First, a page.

In other business, the board reluctantly announced the retirement of treasurer Melanie Becker after 22 years of service. Malkin said Becker had done “yeoman’s work” for Chilmark, and had been a “terrific part of our town.” Malkin said Becker has offered to train a replacement starting in December. The board resolved to make a push to transition the treasurer position from elected to appointed, and bring the subject up at the annual town meeting. The board also resolved to get things moving on a hunt for replacement candidates.

In response to a letter from Chilmark resident Caitlin Cook, the board considered renaming Columbus Day as Indigeneous Peoples Day, as West Tisbury did. However, the board decided not to make the conversion, and instead opted to place the decision on the annual town meeting warrant. 

“I think it’s something that’s important enough that it reflects the will of all Chilmark residents,” Bill Rossi said.

At the start of the meeting, the board took a few moments to pay tribute to Maxwell McCreery, a former member of Chilmark’s human resources board, who recently died. The board also acknowledged the passing of West Tisbury select board member Kent Healy. 

Malkin said prior to being elected to the select board, he’d worked a lot with McCreery on the human resources board: “Max was always interested in appreciating the people who worked for the town and doing what was right for them … He was a wonderful person to work with, and a wonderful man to know.”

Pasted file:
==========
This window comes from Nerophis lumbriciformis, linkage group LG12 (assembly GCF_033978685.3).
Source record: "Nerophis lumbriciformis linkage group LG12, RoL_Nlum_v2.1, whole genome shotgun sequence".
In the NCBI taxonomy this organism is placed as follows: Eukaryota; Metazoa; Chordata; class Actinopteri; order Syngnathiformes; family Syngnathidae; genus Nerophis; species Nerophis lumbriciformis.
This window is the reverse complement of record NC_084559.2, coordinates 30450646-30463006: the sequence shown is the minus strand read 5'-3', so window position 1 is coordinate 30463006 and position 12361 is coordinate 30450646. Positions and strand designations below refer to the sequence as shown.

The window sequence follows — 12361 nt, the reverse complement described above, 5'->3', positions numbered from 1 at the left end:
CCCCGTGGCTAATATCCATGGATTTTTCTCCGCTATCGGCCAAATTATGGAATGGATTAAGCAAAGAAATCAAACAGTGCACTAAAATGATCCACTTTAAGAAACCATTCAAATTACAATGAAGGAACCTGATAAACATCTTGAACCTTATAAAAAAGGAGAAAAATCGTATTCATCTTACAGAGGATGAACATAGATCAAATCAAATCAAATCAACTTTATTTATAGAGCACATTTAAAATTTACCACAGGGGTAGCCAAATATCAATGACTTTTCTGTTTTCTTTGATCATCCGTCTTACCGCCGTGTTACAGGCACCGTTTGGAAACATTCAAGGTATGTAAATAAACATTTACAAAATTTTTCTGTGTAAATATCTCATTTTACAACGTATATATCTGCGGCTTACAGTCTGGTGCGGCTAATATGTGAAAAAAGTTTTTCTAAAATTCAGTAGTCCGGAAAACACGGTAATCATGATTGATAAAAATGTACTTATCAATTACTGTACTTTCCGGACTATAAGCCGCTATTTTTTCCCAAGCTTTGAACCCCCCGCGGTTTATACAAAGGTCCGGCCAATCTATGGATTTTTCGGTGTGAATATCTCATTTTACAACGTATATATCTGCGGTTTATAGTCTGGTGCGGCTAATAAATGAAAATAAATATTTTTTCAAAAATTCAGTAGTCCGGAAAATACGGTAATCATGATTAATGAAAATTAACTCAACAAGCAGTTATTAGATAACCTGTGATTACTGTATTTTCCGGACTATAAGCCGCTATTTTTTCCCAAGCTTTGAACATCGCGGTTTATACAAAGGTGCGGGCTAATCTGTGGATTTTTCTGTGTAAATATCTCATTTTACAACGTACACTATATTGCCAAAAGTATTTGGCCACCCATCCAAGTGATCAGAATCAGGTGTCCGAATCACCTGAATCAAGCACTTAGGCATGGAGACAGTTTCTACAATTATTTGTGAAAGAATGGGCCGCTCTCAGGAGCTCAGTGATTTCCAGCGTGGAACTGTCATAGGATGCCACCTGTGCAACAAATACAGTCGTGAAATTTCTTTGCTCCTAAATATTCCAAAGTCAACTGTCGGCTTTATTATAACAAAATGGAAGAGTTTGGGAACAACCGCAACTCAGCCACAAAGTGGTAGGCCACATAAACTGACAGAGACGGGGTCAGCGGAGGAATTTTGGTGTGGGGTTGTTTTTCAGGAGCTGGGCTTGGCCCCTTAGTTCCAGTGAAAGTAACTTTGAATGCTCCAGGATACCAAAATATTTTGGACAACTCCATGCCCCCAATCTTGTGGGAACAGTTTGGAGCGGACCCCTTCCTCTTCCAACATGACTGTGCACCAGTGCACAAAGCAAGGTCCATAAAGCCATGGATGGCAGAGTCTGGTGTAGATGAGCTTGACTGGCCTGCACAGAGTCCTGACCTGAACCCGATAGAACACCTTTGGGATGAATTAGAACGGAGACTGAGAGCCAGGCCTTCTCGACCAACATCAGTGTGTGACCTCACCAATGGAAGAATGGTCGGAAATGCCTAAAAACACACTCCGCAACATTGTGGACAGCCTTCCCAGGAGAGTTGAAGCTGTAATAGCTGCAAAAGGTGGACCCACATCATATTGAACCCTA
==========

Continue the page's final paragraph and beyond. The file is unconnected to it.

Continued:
“One of the remarkable things about Max was that he signed up to be an EMT on the Tri-Town Ambulance as an older man,” Doty said. “He went through the training and served, and I thought that was remarkable.”

Rossi said with the loss of McCreery, he felt like he’d “lost a very, very close friend.”

Malkin said Healy did “lots of consulting” for the town and for Chilmark community members. 

“I had said to someone,” Malkin said, “Kent could go into a room where we were surrounded by plans and schematic drawings and computer layouts, and and put a yellow legal piece of paper down in front of us with some pencil lines on it, and suddenly everything was clear and simple and straightforward.”

“After the big fire in Menemsha — the boathouse — Kent worked hours and hours at getting the new cement dockway correct,” Doty said. “And he acted as our supervisor, and he was down there with a sextant and lining things up, you know, almost every day — at a very modest charge. So he really was a great asset.”


  1. There’s nothing illegal or unethical about individuals donating money, goods, land or services to a town. That “door” has been open for generations on Martha’s Vineyard. In many Island towns, for example, the local library routinely gets support from a private nonprofit “Friends” group.

    A town is not required to accept unwanted donations. The Select Board is always free to say no to a gift that benefits the town, but fear of creating a precedent is not a plausible reason.

  2. I think we need a bird whisperer to to tell us why the birds bother to dig rocks out from under the dock and drop then on top of the dock.
    Perhaps this is the beginning of a bird rebellion. They were living here long before we got here and took their habitat after all.

  3. Is there a biologist on the island that can be consulted about these “mysterious birds” to find out what kind they are, their nesting habits and what actual damage they are doing? This might help coming up with a solution.